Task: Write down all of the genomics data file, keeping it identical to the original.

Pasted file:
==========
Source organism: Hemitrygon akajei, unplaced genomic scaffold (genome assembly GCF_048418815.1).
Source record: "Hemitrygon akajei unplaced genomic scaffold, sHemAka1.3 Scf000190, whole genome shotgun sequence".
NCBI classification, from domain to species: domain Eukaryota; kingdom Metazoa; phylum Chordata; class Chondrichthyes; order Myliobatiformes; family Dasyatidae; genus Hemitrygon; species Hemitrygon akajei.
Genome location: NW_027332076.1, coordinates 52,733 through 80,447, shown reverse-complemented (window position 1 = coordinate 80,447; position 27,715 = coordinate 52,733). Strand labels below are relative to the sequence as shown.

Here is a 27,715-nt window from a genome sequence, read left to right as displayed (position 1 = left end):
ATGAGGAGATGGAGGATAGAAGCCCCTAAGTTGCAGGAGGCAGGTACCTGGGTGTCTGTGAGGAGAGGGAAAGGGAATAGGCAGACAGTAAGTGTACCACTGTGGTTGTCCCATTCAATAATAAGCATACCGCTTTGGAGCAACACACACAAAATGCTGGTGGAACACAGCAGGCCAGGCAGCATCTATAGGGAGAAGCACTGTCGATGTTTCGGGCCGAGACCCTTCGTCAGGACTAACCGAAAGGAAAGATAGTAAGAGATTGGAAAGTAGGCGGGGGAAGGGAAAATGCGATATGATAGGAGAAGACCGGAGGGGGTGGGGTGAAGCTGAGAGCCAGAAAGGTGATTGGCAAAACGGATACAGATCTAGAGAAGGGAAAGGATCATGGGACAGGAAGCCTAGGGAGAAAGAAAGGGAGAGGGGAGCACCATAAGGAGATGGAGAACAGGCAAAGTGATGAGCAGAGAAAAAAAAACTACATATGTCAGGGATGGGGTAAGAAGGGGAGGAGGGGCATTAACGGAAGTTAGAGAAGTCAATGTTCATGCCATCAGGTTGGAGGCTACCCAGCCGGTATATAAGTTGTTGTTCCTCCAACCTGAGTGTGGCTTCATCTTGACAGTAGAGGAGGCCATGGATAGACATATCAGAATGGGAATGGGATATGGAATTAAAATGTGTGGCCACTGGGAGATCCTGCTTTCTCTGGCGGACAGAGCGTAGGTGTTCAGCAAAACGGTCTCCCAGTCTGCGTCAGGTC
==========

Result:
Source organism: Hemitrygon akajei, unplaced genomic scaffold (genome assembly GCF_048418815.1).
Source record: "Hemitrygon akajei unplaced genomic scaffold, sHemAka1.3 Scf000190, whole genome shotgun sequence".
NCBI classification, from domain to species: domain Eukaryota; kingdom Metazoa; phylum Chordata; class Chondrichthyes; order Myliobatiformes; family Dasyatidae; genus Hemitrygon; species Hemitrygon akajei.
Genome location: NW_027332076.1, coordinates 52,733 through 80,447, shown reverse-complemented (window position 1 = coordinate 80,447; position 27,715 = coordinate 52,733). Strand labels below are relative to the sequence as shown.

Here is a 27,715-nt window from a genome sequence, read left to right as displayed (position 1 = left end):
ATGAGGAGATGGAGGATAGAAGCCCCTAAGTTGCAGGAGGCAGGTACCTGGGTGTCTGTGAGGAGAGGGAAAGGGAATAGGCAGACAGTAAGTGTACCACTGTGGTTGTCCCATTCAATAATAAGCATACCGCTTTGGAGCAACACACACAAAATGCTGGTGGAACACAGCAGGCCAGGCAGCATCTATAGGGAGAAGCACTGTCGATGTTTCGGGCCGAGACCCTTCGTCAGGACTAACCGAAAGGAAAGATAGTAAGAGATTGGAAAGTAGGCGGGGGAAGGGAAAATGCGATATGATAGGAGAAGACCGGAGGGGGTGGGGTGAAGCTGAGAGCCAGAAAGGTGATTGGCAAAACGGATACAGATCTAGAGAAGGGAAAGGATCATGGGACAGGAAGCCTAGGGAGAAAGAAAGGGAGAGGGGAGCACCATAAGGAGATGGAGAACAGGCAAAGTGATGAGCAGAGAAAAAAAAACTACATATGTCAGGGATGGGGTAAGAAGGGGAGGAGGGGCATTAACGGAAGTTAGAGAAGTCAATGTTCATGCCATCAGGTTGGAGGCTACCCAGCCGGTATATAAGTTGTTGTTCCTCCAACCTGAGTGTGGCTTCATCTTGACAGTAGAGGAGGCCATGGATAGACATATCAGAATGGGAATGGGATATGGAATTAAAATGTGTGGCCACTGGGAGATCCTGCTTTCTCTGGCGGACAGAGCGTAGGTGTTCAGCAAAACGGTCTCCCAGTCTGCGTCAGGTC